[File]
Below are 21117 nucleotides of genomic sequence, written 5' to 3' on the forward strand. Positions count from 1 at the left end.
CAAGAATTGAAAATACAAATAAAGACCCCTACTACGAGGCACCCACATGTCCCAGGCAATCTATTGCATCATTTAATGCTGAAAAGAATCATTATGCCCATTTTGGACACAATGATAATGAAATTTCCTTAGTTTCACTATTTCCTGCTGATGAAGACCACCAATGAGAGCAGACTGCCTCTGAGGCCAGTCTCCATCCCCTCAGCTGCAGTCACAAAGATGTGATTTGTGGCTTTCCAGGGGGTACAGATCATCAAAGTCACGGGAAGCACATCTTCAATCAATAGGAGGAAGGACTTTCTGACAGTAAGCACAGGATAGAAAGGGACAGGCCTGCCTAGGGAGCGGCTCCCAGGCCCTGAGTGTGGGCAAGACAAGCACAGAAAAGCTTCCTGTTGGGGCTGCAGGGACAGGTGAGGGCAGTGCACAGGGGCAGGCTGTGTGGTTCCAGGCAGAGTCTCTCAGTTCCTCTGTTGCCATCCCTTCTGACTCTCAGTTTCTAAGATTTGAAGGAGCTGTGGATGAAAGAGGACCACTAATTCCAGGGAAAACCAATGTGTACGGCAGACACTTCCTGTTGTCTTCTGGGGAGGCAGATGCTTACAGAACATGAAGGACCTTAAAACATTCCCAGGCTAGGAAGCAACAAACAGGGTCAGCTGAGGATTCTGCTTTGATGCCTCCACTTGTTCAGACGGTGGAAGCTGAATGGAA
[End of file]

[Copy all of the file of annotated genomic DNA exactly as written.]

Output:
Below are 21117 nucleotides of genomic sequence, written 5' to 3' on the forward strand. Positions count from 1 at the left end.
CAAGAATTGAAAATACAAATAAAGACCCCTACTACGAGGCACCCACATGTCCCAGGCAATCTATTGCATCATTTAATGCTGAAAAGAATCATTATGCCCATTTTGGACACAATGATAATGAAATTTCCTTAGTTTCACTATTTCCTGCTGATGAAGACCACCAATGAGAGCAGACTGCCTCTGAGGCCAGTCTCCATCCCCTCAGCTGCAGTCACAAAGATGTGATTTGTGGCTTTCCAGGGGGTACAGATCATCAAAGTCACGGGAAGCACATCTTCAATCAATAGGAGGAAGGACTTTCTGACAGTAAGCACAGGATAGAAAGGGACAGGCCTGCCTAGGGAGCGGCTCCCAGGCCCTGAGTGTGGGCAAGACAAGCACAGAAAAGCTTCCTGTTGGGGCTGCAGGGACAGGTGAGGGCAGTGCACAGGGGCAGGCTGTGTGGTTCCAGGCAGAGTCTCTCAGTTCCTCTGTTGCCATCCCTTCTGACTCTCAGTTTCTAAGATTTGAAGGAGCTGTGGATGAAAGAGGACCACTAATTCCAGGGAAAACCAATGTGTACGGCAGACACTTCCTGTTGTCTTCTGGGGAGGCAGATGCTTACAGAACATGAAGGACCTTAAAACATTCCCAGGCTAGGAAGCAACAAACAGGGTCAGCTGAGGATTCTGCTTTGATGCCTCCACTTGTTCAGACGGTGGAAGCTGAATGGAA